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Words from the Wise (Guys)

An Editorial Rant

Welcome

To the 50th issue of The Guild Companion. The continued survival, and indeed, flourishing, of this ezine never ceases to amaze me. Our success is as always due to our readers, our contributors, and our dedicated staff, past and present. Many thanks to all of you for making it happen.

HARP versus Rolemaster versus d20 System

ICE finally released their long-awaited 2003 product schedule, revealing new products for Rolemaster, Spacemaster, and Shadow World. Perhaps the most unexpected is High Adventure Role Playing (HARP), ICE's new role-playing system, which targets the middle ground of complexity, realism, and playability between Rolemaster and d20. We have an extended preview of HARP by its designer in this very issue. It is neither a Rolemaster Lite nor an Advanced d20, but an independent system which has evolved from Rolemaster roots (both 2nd Edition and Standard System/FRP).

Even from just the preview, it is clear that HARP characters can be as three-dimensional and unique as any Rolemaster character, but the process of generating and advancing them is much simpler than either 2nd Edition or RMSS/FRP. It will be helpful rather than necessary to have a spreadsheet to create HARP characters. Moreover HARP has an easy mechanism for allowing characters to change profession, which was almost impossible to simulate in elegant mechanics in any version of Rolemaster, but is handled simply in d20.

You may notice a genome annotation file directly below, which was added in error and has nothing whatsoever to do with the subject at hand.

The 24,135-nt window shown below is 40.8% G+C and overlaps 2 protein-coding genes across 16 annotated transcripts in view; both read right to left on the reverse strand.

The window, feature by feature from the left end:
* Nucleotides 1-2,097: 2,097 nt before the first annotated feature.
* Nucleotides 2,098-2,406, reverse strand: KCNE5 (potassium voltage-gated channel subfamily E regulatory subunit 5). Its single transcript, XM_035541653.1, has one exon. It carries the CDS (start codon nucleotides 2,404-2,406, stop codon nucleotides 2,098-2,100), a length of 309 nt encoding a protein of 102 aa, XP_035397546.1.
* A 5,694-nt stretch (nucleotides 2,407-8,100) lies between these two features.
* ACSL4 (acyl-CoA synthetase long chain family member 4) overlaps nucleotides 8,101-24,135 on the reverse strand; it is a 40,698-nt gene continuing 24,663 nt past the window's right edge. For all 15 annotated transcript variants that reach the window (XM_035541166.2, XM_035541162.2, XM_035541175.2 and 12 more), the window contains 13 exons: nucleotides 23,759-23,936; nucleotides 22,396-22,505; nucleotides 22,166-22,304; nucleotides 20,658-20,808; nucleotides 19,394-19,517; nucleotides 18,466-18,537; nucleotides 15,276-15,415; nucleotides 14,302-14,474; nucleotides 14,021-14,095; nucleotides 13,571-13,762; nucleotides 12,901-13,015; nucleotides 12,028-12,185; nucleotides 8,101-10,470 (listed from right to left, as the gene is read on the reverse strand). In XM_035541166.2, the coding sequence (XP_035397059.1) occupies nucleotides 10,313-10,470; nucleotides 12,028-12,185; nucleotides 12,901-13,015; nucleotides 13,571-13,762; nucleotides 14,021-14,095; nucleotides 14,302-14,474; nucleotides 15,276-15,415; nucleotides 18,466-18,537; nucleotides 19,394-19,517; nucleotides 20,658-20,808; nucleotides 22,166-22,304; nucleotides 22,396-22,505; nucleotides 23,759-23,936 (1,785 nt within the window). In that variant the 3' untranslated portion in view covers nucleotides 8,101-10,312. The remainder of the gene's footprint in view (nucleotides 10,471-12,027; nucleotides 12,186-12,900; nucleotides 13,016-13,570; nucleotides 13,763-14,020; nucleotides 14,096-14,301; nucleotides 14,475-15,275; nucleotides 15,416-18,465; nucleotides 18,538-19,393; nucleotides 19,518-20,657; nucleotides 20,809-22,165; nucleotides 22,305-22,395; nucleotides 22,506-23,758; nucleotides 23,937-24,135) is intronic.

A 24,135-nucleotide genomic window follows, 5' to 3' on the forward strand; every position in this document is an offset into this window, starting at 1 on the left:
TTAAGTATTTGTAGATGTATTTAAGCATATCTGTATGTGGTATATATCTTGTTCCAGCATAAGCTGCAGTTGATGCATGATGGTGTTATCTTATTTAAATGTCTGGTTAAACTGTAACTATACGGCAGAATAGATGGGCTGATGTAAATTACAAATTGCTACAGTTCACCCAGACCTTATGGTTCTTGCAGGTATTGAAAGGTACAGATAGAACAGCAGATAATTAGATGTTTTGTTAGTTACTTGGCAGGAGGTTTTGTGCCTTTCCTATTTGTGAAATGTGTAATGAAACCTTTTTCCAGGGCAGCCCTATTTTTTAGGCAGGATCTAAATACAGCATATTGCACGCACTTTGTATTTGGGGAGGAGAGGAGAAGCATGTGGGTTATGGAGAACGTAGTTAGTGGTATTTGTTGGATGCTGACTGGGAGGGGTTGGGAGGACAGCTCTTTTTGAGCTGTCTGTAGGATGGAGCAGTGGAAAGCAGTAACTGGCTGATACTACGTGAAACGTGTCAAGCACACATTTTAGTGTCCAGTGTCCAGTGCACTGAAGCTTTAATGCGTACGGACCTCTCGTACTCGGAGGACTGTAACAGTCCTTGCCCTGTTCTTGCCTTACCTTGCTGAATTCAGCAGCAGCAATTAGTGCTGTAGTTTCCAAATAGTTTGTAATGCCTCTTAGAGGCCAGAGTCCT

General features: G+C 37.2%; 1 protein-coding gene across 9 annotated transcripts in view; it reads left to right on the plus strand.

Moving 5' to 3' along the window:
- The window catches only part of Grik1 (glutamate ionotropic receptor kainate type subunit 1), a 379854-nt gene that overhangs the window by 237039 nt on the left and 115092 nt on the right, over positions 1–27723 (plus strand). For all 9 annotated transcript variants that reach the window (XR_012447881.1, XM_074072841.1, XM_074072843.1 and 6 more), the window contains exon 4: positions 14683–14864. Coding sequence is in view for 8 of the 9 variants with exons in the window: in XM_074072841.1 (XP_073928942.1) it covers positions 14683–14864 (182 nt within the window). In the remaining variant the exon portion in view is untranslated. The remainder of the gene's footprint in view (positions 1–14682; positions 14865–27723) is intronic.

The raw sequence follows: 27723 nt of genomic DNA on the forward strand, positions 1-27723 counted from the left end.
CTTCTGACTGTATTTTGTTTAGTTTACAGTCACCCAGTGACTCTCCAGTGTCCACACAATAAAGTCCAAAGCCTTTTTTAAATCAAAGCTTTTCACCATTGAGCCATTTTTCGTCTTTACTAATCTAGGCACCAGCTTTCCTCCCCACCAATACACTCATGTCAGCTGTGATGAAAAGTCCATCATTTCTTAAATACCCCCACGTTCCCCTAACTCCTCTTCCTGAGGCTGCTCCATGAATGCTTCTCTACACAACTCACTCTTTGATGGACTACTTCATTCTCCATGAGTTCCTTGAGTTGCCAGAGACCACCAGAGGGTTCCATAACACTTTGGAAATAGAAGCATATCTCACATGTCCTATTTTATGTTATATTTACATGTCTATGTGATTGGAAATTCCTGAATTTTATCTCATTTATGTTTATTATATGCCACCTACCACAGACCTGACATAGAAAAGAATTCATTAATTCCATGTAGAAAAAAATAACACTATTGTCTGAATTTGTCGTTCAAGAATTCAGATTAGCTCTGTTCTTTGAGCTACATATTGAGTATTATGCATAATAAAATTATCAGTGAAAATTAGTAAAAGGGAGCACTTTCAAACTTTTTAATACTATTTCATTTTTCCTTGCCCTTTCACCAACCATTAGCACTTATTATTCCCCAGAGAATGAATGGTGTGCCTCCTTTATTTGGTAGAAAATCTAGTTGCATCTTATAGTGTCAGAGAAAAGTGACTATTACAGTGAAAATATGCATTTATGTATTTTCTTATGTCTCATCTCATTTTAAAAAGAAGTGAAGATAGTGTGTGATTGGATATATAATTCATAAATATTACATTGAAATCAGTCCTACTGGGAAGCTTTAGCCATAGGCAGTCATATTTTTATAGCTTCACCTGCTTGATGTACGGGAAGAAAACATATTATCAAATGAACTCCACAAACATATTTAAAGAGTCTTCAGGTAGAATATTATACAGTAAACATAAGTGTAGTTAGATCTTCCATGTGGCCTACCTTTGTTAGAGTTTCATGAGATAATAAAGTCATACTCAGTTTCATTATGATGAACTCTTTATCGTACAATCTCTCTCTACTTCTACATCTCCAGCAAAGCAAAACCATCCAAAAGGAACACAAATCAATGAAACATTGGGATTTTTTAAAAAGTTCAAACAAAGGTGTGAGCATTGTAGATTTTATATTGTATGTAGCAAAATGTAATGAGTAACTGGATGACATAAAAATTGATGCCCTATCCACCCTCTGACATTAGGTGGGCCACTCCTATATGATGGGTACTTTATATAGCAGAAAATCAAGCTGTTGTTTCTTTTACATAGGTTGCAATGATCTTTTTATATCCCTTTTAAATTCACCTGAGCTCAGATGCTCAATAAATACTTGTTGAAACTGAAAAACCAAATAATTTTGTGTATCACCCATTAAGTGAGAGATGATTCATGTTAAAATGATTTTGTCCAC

As many of you know, I've been running an ongoing d20 System fantasy campaign for more than a year. The characters have advanced from 3rd level to 14th and 15th-level in that time. While the campaign has and remains fun, it is becoming increasingly difficult to challenge the PCs effectively. The nature of d20 System combat (at least in the fantasy genre) is an arms race of base attack bonus versus armor class. One of my PCs can attain (temporarily) an Armor Class of 52 through legal stacking of different bonuses, making that Paladin almost impossible to hit effectively. Granted anyone can hit with an unmodified 20 on the die roll, but even a critical hit simply results in a few more hit points. Now while having the heroes vanquish hordes of henchmen with relative impunity makes for exciting action sequences in a film, it's less fun to role-play, certainly from this GM's perspective. I like to push PCs right to the edge Rolemaster combat with its open-ended attack rolls and critical tables was perfect for ensuring that even the lowliest foe had a chance to do significant harm to even the most powerful character.

The disadvantage of Rolemaster combat was that page-flipping and consulting charts meant that combat took too long. A battle became the whole session rather than part of it, so combat only ever happened when it was central to the plot, which also limited the sorts of campaigns that I could run. My current military campaign would not have worked using Rolemaster. Just as my group wanted easier character creation, they also desired faster and more combat. Again, from the preview, it appears that HARP has the potential deadliness of Rolemaster combat with a lot fewer tables.